(Please note: we are participating in a national multi-center registry the goal of which is to collect data which will ultimately be used to better understand CCSVI and its treatment. The information in this section is preliminary and is subject to change as more data is collected.)
The central nervous system (CNS) consists of the brain and the spinal cord. CCSVI (Chronic cerebrospinal venous insufficiency)is a condition wherein the veins responsible for carrying blood out of the CNS are compromised by areas of narrowing called "stenoses". This causes blood, which has entered the brain and spinal cord via arteries, to build up like water behind a dam. This backed-up blood causes a pressure increase in the smaller veins in the brain and spinal cord. One of the consequences of this increased pressure is that red blood cells begin to leak out of the veins and into the brain and spinal cord tissues. Ultimately, these red blood cells cause an inflammatory reaction which can damage the brain and spinal cord. This theory is not a new one but has recently seen a resurgence following the publication of Dr. Paolo Zamboni's study.
The set of symptoms for which CCSVI is responsible is a topic which is currently being researched and debated in the medical community. The currently available data suggest (but have not proven) that symptoms such as headache, fatigue and "brain fog" (memory problems, difficulty concentrating, a detached feeling) can improve following treatment of CCSVI. One could make the argument that, therefore, these are symptoms of CCSVI; however, more research on this is needed before a consensus can be reached.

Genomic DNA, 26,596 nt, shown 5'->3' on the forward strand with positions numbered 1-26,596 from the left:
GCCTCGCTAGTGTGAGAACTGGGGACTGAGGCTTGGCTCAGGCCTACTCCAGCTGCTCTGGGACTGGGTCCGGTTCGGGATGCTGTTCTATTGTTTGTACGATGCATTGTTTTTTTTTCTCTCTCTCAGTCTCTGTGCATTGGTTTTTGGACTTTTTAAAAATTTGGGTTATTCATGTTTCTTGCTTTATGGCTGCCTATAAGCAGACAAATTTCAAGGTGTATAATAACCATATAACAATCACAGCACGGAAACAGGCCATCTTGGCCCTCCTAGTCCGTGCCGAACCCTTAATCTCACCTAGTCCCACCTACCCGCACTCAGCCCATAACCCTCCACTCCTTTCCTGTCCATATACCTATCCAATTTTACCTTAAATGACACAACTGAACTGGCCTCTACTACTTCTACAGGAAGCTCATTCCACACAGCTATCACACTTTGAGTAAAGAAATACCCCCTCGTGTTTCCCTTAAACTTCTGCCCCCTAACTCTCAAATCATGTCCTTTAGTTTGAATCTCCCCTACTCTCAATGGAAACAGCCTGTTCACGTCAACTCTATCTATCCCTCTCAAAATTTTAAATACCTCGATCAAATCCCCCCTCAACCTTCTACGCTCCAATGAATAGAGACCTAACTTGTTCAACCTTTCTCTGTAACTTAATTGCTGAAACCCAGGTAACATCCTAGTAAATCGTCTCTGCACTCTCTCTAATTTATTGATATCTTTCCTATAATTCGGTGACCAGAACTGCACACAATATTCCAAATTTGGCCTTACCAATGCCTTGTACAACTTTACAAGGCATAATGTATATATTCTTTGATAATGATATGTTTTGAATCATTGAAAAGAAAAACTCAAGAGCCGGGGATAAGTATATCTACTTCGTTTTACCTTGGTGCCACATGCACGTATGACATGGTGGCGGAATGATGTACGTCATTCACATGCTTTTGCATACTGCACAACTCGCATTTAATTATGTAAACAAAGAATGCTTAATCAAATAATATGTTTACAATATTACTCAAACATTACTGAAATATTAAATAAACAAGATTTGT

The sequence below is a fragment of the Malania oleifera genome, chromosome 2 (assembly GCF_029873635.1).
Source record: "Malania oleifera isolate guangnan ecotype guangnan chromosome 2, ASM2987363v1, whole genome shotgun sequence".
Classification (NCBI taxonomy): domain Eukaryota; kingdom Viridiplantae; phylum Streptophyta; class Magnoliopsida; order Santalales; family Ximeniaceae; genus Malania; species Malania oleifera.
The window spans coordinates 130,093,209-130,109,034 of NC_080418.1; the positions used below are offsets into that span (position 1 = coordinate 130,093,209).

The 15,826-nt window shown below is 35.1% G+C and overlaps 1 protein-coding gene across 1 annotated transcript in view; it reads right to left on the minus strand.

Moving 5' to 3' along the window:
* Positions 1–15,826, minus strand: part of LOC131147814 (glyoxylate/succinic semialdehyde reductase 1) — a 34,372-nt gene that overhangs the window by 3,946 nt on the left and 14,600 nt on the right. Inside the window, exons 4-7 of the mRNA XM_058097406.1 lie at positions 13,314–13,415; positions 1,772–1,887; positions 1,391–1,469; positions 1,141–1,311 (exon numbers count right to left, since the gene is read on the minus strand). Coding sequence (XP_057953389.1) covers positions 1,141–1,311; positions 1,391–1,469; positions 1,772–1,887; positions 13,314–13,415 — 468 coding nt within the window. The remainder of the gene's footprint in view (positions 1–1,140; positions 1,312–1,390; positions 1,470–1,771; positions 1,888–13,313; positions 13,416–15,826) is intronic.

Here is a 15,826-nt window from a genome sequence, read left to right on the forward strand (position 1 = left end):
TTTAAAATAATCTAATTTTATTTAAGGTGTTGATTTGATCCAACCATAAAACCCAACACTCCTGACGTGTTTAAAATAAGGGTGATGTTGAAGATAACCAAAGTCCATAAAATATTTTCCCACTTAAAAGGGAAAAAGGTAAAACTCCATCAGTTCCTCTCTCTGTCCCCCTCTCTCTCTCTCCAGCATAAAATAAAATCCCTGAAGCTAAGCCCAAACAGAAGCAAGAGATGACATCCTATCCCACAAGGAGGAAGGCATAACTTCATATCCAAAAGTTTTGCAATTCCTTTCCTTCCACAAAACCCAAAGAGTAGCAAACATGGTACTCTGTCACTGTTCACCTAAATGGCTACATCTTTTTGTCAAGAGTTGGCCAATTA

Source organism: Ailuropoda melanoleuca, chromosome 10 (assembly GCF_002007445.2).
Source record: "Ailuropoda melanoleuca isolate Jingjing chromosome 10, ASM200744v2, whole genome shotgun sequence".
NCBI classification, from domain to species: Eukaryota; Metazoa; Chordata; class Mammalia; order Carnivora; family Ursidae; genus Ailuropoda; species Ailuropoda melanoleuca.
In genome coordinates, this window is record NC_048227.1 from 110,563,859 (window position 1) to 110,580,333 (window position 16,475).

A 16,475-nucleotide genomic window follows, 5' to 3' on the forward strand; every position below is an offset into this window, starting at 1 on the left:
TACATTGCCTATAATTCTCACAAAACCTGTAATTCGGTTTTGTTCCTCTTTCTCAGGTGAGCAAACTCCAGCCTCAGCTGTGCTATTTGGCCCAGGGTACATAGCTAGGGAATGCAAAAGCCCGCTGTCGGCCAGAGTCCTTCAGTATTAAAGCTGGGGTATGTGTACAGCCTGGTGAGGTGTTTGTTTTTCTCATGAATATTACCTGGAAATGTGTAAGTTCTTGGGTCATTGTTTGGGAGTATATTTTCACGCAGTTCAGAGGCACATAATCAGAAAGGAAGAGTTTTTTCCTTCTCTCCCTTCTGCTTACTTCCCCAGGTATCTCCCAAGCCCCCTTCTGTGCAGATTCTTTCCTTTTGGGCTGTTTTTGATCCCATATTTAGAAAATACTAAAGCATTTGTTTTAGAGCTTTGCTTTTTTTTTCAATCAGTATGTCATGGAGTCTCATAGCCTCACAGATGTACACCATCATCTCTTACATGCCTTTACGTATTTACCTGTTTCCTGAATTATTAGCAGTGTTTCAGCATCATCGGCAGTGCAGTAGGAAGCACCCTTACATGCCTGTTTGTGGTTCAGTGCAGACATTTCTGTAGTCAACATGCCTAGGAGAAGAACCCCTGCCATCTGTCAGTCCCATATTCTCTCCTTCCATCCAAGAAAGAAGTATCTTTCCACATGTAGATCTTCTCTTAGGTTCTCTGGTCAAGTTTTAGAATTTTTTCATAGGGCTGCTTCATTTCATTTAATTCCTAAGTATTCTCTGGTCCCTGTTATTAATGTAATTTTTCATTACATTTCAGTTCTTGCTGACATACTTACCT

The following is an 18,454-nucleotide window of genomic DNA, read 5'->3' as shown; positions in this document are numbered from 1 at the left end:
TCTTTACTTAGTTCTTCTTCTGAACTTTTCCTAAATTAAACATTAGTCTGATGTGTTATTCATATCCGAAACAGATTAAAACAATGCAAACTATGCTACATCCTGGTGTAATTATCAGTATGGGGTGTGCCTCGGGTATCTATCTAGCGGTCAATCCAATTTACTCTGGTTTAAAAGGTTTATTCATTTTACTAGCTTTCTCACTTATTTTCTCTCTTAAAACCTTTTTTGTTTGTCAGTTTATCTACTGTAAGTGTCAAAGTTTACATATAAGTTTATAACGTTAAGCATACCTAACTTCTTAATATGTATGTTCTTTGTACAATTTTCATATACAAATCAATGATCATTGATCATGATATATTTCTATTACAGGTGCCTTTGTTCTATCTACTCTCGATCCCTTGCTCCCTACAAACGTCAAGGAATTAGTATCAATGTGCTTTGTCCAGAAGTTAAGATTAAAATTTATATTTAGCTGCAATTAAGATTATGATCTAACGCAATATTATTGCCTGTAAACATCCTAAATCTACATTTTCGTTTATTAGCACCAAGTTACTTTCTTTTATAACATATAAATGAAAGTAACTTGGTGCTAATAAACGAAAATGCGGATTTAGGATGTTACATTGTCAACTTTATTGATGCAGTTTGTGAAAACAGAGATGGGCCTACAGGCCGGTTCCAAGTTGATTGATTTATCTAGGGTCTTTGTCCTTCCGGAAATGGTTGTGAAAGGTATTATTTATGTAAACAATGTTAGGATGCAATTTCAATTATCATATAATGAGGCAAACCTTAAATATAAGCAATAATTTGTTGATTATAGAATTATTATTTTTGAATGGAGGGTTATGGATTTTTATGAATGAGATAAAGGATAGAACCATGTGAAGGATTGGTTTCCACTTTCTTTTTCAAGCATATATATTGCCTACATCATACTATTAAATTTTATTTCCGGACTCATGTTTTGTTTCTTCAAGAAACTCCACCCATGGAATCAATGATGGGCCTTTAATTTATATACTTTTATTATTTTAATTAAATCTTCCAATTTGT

There are several ways to diagnose CCSVI. At Valley Endovascular we prefer using a combination of MRI scans called the Haacke protocol. This consists of a standard MRI of the brain, an MRV, flow quantification and SWI. The standard MRI allows us to see plaques and other brain abnormalities and to assess for changes following treatment. The MRV is a study which takes high definition pictures of the veins primarily responsible for draining blood from the central nervous system. This allows us to assess for stenoses. Flow quantification allows us to assess for reflux (blood flowing back into the CNS instead of out) and slow flow in these veins. SWI allows us to see iron building up in the brain, which is thought to be an indirect sign of red blood cells leaking out of veins and settling adjacent to brain cells.
If the Haacke protocol MRI shows a stenosis or shows abnormal flow suggesting a stenosis, we then perform an x-ray dye study called a "venogram". To do this study we insert a catheter (a thin tube the size of a strand of spaghetti) into a vein in the groin through a small hole in the skin (after the skin has been numbed up with an anesthetic). With x-ray guidance, we then push the catheter through the veins of the body until it reaches the veins primarily responsible for draining blood from the CNS (the internal jugular veins and azygos vein). A dye visible on x-ray is then injected through the catheter and x-ray pictures of the veins are obtained.
If the venogram confirms that there are areas of narrowing in the internal jugular or azygos veins, these stenoses are immediately treated with a procedure called angioplasty or venoplasty. Angioplasty involves inserting a catheter which has a deflated balloon at its end through the existing catheter in the groin. This balloon catheter is guided using x-ray to the stenosis. The balloon is then inflated to open-up the stenosis. During this inflation patients typically feel only a temporary sensation of pressure. Following the procedure there is a two hour recovery period after which you are allowed to go home.
If you have had angioplasty you will be started on a blood thinner which you will need to take for 20 days. You will also need to take a baby aspirin a day for 3 months. Your treating physician will see you in our office a week after the procedure. To assess your response to the angioplasty you will fill-out an online questionnaire 1 month, 6 months and 12 months after the procedure. You will also have follow-up Haacke protocol MRI's 6 and 12 months following the procedure.
Copyright 2011 Valley Endovascular Associates, All Rights Reserved